(605–539 B.C.)
   It was founded by the Babylonian king Nabopolassar (reigned 626–605 B.C.), who with the help of the Medes brought the Neo-Assyrian empire to its knees by destroying Nineveh and other major Assyrian cities. Nabopolassar’s son Nebuchadrezzar II (reigned 605–562), an able military commander, managed to ward off Egyptian claims on the western former Assyrian provinces in Syria and the Levant, and he maintained control over the central south Anatolian regions as well. The Iranian regions remained under Persian rule. The Babylonian empire was thus the heir to the Assyrian empire and reaped the economic rewards, which were primarily invested in reconstructing the ancient Babylonian cities, especially Babylon. The empire weathered serious internal political problems after Nebuchadrezzar’s death; his son Amel-Marduk was assassinated by his brother-in-law Neriglissar, who only ruled three years, leaving a minor on the throne, which triggered further bloody intrigues. Nabonidus (reigned 555–539 B.C.) emerged victorious from the fray and, perhaps in anticipation of Persian ambitions under the new Achaemenid dynasty, moved westward to Arabia, where he built up a strong Babylonian presence before returning to Babylon. In any event, his efforts were fruitless. He faced Cyrus II in battle and was defeated. The Persian king then took possession of Babylon and assumed the Babylonian throne, marking the end of Babylonian independence.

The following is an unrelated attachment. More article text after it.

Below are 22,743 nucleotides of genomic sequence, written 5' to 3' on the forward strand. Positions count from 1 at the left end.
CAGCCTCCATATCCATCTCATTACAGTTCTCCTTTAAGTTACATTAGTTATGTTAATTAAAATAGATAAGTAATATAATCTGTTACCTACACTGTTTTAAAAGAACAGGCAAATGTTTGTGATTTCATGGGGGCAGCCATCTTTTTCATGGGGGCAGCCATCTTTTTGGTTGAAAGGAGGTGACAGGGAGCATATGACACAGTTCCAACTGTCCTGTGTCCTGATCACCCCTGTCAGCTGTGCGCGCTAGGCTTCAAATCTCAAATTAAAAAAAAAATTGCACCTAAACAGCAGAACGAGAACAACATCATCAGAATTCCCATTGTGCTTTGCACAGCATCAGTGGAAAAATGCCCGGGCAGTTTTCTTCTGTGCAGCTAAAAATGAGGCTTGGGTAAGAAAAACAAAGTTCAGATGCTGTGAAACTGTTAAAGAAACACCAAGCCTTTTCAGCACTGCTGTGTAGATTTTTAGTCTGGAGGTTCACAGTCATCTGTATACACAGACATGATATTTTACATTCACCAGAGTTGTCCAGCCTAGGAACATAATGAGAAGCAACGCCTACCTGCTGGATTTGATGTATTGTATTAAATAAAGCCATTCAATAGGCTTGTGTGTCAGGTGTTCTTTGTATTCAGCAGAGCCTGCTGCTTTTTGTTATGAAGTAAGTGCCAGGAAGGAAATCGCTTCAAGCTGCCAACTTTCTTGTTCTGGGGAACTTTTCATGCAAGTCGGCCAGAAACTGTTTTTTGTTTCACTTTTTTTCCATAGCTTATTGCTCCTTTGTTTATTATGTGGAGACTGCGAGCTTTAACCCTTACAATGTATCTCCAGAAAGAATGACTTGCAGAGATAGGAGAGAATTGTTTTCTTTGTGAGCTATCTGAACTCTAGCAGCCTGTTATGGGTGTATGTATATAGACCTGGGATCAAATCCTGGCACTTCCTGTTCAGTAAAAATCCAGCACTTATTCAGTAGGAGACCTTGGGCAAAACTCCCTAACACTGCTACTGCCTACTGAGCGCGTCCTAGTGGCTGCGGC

Historical Dictionary of Mesopotamia. . 2012.

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